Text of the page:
The Loaded Question

erron shepLast week Shepherd asked me what the word drowning meant.

We were walking up to school, juggling coats, backpacks and lunch boxes and as casually as someone would ask for the time, Shep looks up at me and says, “What does drown mean?” I was struck dumb. My mouth opened but nothing came out. I tried to form an answer a second time…. but images, instead of words clouded my head.

For the first time with Shepherd, I dodged the question.

Instead, I looked back towards Charlotte, feigned a new interest in helping her walk faster, and I changed the subject. How could I tell my son what it meant to drown, when he’d done it? How do you explain a lack of oxygen, not being able to take in a breath, only water, to a child who’s gone through that experience, but just doesn’t seem to remember? It makes me want to scream just typing the words down.  Memories of Shep’s accident have resurfaced. The baby-faced ambulance driver, the initial conversation with the doctor. He laid out our most likely outcome with thoughtful but direct sentences. Words that hit my brain like a hammer, shattering my world and caused my body to double over the coffee table in the waiting room.

Maybe it was Shep’s loaded question, his neurology appointment, or maybe it’s the decision Erron, his teachers and I recently made to hold Shep back from Kindergarten… the triggers can be illusive, but I can feel my anxiety ramping up, and I’ve spent a lot more time on my phone before bed than I used to, dulling my senses before closing my eyes.

I want, more than anything, to believe my son is fully restored, and that his brain and emotions were untouched and protected from the horrible experience he endured. And no, I honestly don’t think he remembers falling in the pool. But it happened, and I remember enough for the both of us.

We go through cycles with Sheppy, like all parents do with their kids, but as my mom describes it, Shep’s cycles can feel amplified. Shep has seemed worried in the last few months, a little anxious himself, and he’s picked up a new tic to replace the old one that had faded away. Fortunately, at school he seems to keep it together just fine-he’s a normal 5 year-old boy who loves to play and hates to write. But at home, it feels like tug of war, always calculating my tone when I speak to him, making ever-conscious decisions about when to remain calm and neutral and when it’s appropriate to let him know he’s on thin ice, and Momma’s about to crack, so he’d better figure it out quick.

To add insult to injury I feel guilty for worrying, we’ve been given so much medical information to rejoice over. We walked out of Children’s Hospital sixteen days after coming in. I’ve hugged mommas and prayed over precious toddlers who lived for months in step-down rehab facilities, re-learning how to walk, swallow, and form words they already knew. I’ve cried on the phone with a stranger who’s little nephew never made it out of the hospital this side of Heaven. All because of that one dirty word Shep wanted me to define.

Who am I to be ungrateful for the miracle we received? Is it not enough for me to kiss my boy goodnight, drive him to school, fuss at him when he’s picking on his sister? Yet, I’m told children who experience trauma can take months, even years to manifest symptoms of anxiety from their experience… but isn’t it just as possible his anxiety is a by-product of mine? I’ve heard and internalized every suggestion out there: Medication, play therapy, essential oils, PANDAS/PANS, food allergies. I’ve also seriously considered the possibility that God gave Shep a sensitive soul, anxiety is in his genes, so the best course of action might just be more family time and a glass of wine (or something even stronger) for me. The last thing I want to do is breed new issues and stigmas for Shep when time and maturity might shake it all out eventually.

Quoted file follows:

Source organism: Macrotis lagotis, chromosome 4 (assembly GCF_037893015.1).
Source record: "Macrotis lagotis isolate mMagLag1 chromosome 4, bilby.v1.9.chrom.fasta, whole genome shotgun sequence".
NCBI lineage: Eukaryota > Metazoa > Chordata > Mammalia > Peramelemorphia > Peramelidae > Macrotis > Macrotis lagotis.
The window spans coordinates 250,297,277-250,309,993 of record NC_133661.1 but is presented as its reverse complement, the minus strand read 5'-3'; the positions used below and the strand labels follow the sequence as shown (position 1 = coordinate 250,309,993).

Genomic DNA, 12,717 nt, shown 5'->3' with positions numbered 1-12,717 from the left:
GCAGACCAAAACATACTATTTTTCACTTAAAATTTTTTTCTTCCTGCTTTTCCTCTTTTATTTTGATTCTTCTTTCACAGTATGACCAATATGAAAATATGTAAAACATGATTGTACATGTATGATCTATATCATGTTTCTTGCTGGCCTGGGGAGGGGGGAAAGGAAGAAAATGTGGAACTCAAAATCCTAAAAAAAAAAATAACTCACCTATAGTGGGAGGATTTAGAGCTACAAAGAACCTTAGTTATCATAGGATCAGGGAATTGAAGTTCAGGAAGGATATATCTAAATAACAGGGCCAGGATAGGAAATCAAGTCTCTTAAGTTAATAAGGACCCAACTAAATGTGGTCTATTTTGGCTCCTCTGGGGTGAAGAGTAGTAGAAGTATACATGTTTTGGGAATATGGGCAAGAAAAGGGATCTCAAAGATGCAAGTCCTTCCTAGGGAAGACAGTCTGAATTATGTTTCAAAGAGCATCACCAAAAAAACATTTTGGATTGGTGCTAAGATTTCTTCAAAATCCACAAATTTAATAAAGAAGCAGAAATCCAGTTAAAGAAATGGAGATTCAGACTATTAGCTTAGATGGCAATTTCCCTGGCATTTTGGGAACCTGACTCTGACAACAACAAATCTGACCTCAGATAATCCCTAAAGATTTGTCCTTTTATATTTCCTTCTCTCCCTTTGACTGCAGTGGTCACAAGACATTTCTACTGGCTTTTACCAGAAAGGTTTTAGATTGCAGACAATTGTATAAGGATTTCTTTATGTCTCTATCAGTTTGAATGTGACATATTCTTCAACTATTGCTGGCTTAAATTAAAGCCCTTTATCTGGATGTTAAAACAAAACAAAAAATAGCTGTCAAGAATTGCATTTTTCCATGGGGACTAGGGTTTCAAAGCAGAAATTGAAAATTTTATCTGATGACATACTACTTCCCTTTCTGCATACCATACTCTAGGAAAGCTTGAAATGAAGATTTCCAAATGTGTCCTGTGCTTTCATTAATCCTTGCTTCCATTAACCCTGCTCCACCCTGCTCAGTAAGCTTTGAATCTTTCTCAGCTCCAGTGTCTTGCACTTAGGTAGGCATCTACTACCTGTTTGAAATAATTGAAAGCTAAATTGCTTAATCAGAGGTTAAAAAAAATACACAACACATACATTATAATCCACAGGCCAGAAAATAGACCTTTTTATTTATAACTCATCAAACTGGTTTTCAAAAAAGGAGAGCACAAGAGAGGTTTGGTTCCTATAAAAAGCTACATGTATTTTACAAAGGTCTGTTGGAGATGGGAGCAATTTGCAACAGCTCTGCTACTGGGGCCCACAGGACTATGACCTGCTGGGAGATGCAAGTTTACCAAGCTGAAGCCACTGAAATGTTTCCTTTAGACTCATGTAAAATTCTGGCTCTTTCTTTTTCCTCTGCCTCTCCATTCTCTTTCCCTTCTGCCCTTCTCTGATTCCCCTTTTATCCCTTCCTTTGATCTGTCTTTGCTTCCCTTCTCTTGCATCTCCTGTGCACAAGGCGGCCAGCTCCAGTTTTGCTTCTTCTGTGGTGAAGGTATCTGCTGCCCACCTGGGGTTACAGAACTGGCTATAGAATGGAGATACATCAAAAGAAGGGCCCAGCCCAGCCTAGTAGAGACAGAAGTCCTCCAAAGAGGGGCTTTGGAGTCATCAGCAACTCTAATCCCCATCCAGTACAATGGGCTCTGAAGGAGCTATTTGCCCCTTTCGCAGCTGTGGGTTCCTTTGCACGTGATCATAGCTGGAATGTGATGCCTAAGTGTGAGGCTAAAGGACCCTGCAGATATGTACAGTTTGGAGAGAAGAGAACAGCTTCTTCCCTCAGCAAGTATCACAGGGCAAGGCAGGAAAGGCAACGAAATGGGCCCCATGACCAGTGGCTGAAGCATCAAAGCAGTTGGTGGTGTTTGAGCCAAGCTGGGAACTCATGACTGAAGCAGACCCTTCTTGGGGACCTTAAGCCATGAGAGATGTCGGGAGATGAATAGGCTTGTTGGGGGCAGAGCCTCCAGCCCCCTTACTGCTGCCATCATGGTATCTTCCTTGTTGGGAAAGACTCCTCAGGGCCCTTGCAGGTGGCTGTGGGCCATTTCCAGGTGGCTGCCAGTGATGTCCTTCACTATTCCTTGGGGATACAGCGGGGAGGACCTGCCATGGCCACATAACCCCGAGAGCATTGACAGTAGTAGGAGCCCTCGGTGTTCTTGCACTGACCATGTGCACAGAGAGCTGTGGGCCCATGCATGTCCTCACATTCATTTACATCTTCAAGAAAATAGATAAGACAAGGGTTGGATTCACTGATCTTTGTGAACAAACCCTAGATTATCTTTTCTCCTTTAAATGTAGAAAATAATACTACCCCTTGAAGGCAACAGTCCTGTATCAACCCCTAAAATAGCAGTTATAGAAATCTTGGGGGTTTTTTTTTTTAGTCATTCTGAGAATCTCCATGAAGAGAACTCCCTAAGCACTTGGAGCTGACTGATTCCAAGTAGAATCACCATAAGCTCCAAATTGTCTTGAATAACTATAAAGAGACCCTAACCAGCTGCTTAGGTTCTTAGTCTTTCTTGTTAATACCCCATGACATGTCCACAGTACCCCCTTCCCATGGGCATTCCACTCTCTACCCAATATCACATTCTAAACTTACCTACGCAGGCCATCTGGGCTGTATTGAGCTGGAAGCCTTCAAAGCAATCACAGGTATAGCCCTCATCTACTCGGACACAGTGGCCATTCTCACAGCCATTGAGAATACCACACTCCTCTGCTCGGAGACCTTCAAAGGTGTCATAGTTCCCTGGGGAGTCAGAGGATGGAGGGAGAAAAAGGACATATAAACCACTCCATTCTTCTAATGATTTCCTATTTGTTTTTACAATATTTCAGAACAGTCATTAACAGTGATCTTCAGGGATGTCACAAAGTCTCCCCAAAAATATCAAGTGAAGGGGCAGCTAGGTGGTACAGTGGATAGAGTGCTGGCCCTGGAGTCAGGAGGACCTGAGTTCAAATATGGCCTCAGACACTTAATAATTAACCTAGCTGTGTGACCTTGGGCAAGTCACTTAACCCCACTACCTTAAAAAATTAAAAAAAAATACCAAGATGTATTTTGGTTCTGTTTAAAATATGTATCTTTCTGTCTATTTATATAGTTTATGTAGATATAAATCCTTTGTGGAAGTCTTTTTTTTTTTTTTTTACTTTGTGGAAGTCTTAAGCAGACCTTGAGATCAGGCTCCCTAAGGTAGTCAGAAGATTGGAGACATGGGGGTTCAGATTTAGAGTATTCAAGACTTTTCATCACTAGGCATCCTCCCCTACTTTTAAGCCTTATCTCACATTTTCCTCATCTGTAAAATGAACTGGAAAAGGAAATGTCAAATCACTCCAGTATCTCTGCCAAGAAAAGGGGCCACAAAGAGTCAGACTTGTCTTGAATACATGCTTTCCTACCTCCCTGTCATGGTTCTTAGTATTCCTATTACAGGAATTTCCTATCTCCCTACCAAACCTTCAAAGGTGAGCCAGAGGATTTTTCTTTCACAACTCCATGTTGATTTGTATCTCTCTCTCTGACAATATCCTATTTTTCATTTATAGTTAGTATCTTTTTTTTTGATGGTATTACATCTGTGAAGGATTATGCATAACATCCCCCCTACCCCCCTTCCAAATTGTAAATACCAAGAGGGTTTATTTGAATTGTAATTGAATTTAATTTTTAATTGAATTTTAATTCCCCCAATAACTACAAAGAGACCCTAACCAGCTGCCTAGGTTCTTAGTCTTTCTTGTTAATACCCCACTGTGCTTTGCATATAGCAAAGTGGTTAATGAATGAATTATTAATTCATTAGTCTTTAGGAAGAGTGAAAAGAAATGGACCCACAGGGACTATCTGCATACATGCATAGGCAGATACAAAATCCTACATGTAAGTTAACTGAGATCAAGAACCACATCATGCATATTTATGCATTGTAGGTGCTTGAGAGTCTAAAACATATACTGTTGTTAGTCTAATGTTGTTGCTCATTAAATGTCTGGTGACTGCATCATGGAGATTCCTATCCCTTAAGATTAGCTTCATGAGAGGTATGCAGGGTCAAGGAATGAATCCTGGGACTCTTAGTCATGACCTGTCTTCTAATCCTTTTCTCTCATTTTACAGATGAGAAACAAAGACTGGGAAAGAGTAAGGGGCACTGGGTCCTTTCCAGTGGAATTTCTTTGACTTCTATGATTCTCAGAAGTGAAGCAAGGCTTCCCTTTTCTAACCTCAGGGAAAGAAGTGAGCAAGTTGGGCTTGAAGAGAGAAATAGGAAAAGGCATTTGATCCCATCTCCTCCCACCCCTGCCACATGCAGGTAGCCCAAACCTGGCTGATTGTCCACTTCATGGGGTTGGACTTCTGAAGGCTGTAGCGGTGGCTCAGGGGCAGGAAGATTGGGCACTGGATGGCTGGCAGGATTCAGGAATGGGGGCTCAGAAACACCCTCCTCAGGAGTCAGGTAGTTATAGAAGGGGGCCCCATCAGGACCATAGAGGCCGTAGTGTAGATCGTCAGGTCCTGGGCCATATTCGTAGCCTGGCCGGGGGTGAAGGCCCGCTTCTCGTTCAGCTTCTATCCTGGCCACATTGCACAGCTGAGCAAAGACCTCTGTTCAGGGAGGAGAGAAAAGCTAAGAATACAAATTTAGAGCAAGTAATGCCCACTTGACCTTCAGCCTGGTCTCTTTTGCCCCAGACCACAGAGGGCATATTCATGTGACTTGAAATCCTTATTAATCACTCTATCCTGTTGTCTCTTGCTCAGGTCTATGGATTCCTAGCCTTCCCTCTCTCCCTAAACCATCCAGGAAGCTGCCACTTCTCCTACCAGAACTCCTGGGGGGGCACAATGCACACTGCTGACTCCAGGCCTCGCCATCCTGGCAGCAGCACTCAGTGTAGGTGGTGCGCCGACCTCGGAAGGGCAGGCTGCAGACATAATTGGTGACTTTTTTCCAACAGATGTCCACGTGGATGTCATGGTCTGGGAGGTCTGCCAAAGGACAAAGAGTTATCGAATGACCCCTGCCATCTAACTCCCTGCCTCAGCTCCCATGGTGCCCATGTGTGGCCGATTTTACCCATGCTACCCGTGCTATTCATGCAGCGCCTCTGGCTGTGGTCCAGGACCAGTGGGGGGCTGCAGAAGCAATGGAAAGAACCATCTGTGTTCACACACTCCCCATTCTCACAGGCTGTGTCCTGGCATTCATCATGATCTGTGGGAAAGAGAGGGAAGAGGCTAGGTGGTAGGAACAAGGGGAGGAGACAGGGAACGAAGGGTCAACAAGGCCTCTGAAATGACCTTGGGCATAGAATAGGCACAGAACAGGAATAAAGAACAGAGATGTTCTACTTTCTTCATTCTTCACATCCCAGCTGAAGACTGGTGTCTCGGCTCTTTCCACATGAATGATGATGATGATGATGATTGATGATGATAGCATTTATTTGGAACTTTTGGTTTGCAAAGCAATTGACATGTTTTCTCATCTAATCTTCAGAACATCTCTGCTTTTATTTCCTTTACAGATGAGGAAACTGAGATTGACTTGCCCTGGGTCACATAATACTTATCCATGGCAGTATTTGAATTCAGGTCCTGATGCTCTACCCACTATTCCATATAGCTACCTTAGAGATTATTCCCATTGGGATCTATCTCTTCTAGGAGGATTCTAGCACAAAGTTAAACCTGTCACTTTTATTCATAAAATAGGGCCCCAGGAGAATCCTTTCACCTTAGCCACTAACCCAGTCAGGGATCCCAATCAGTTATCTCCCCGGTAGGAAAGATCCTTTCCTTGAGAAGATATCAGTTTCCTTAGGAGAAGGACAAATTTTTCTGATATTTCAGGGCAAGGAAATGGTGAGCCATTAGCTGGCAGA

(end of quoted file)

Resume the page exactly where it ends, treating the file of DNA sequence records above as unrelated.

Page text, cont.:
But I am struggling. Shep’s emotions are simmering beneath the surface, and so are mine. I keep thinking someday the intensity will wear off for good, I’m so curious to hear from other mommas further down the road if it ever does. Does it? I thought the sting would be gone by now, but it isn’t. Not entirely.

I think it’s the guilt that drives the fear. There’s a very good chance we’d be wrestling with the same issues we are now even without his drowning history. But the preventability of Shep’s scenario add a layer of insanity to every decision making process. It’s what haunts me at night and drives me to my knees in prayer in the weakest moments. No doctor can offer up concrete answers as to what our future will look like, the crystal ball remains cloudy.

I may have lost my composure at Sunday school today after being up all night stressing over Shep’s future. On the way home, I told Erron how embarrassed I felt over the tears that failed to stay put as our teacher discussed how God continued making provisions for Moses and His people even though that process took a lot longer than they ever would have thought or preferred .  Shep piped up from the back seat, “Mom, maybe you need to get under the covers and watch your favorite show!” Noted. Shep is going to be fine, we are going to be fine. We have been and will continue to be provided for. Whatever that looks like, I believe it is true. One day at a time. But for now, it’s Netflix under the covers.

2 thoughts on “The Loaded Question

  1. I’m sure you don’t remember me, but I remember Shep and your family that day. He is one of the greatest miracles I’ve seen in my many years taking care of sick, sick babies and children, and he will continue to be a miracle. God obviously has a plan for your family, even though it’s hard when we can’t know the route it will take to get there. I think of your family often, and love seeing updates on how well he is doing!

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